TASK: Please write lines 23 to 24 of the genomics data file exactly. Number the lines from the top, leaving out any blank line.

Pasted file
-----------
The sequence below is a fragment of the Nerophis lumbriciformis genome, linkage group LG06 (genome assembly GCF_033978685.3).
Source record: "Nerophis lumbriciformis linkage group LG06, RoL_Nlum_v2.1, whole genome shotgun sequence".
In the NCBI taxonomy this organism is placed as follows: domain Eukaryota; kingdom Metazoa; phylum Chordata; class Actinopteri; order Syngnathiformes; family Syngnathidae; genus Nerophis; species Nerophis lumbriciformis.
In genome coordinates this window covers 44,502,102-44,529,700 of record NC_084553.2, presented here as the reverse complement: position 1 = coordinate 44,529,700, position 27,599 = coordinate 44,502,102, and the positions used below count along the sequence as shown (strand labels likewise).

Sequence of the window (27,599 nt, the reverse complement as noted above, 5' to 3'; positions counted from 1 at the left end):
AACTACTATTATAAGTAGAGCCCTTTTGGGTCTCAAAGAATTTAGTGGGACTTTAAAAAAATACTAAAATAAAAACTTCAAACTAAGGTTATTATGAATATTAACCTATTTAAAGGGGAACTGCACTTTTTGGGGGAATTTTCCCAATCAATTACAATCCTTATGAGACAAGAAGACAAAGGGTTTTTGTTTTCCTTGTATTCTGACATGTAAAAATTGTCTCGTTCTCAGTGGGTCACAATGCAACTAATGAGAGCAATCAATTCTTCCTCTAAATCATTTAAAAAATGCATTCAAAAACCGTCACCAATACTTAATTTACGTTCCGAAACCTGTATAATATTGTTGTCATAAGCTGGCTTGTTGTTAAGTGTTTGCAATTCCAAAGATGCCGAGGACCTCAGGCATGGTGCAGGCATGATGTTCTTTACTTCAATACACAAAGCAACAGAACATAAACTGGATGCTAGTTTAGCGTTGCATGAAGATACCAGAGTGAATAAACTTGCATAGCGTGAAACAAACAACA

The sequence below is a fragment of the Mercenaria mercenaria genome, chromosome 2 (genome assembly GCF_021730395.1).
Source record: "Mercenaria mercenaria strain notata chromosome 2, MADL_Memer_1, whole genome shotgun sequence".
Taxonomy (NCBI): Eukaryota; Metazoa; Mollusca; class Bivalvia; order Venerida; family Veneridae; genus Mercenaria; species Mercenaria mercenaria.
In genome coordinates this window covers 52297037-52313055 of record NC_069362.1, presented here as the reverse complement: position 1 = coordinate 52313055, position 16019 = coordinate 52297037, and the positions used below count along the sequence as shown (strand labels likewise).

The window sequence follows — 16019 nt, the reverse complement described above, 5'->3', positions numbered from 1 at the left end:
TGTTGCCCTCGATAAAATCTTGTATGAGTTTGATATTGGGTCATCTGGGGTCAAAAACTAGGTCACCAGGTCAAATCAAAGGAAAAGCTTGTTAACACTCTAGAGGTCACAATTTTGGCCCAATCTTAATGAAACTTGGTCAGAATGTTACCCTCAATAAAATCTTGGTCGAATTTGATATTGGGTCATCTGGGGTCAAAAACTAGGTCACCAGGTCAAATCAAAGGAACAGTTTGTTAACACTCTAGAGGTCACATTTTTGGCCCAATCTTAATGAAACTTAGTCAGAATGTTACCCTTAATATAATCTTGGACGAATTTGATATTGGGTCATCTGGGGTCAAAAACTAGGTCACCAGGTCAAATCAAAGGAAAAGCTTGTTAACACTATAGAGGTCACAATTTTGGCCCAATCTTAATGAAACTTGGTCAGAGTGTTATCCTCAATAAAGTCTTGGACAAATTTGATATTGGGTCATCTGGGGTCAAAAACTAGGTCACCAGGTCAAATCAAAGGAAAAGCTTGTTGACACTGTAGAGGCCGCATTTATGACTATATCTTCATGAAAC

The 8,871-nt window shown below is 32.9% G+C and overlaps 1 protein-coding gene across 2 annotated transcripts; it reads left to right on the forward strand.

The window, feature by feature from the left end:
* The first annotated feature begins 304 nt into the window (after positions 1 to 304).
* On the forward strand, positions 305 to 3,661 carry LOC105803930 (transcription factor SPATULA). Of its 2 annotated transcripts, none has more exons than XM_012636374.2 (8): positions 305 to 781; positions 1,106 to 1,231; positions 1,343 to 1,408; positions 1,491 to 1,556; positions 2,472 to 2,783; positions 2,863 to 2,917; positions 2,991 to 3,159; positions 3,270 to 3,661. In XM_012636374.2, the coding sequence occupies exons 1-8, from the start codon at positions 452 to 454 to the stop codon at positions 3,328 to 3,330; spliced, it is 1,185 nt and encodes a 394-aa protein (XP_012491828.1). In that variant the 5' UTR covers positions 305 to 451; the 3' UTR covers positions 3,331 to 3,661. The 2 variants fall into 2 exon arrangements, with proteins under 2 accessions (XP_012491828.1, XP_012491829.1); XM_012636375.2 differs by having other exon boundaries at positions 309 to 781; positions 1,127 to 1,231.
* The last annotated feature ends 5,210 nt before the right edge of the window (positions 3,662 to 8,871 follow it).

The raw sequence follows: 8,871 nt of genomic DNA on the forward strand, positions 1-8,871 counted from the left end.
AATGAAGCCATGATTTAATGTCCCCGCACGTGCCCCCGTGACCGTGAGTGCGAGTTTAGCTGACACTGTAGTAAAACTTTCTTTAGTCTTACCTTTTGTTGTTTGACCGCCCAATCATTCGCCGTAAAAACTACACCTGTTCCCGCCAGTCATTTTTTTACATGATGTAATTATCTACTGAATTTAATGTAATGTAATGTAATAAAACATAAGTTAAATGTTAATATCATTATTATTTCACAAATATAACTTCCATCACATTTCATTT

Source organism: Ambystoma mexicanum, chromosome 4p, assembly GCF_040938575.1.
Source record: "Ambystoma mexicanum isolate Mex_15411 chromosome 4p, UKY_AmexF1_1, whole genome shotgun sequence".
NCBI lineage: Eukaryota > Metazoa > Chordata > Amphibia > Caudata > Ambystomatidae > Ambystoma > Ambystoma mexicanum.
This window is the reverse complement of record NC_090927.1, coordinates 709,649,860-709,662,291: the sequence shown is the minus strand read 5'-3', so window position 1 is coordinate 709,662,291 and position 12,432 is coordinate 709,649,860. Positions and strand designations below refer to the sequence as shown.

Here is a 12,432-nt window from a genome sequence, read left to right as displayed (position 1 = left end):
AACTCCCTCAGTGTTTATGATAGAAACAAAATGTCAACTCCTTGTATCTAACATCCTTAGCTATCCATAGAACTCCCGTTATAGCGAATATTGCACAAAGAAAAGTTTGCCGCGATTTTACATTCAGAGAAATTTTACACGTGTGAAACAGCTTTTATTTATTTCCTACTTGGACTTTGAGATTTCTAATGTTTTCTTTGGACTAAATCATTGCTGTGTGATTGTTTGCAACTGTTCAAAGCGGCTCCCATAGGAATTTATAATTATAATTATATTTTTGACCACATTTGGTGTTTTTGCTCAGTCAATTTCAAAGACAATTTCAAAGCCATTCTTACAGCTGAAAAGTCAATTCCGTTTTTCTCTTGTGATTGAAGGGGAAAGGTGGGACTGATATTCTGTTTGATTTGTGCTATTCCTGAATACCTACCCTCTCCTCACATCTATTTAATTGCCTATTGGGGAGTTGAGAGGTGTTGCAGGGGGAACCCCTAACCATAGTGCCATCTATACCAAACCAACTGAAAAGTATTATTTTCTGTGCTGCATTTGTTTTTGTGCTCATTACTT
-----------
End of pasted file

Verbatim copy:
This window is the reverse complement of record NC_090927.1, coordinates 709,649,860-709,662,291: the sequence shown is the minus strand read 5'-3', so window position 1 is coordinate 709,662,291 and position 12,432 is coordinate 709,649,860. Positions and strand designations below refer to the sequence as shown.

Here is a 12,432-nt window from a genome sequence, read left to right as displayed (position 1 = left end):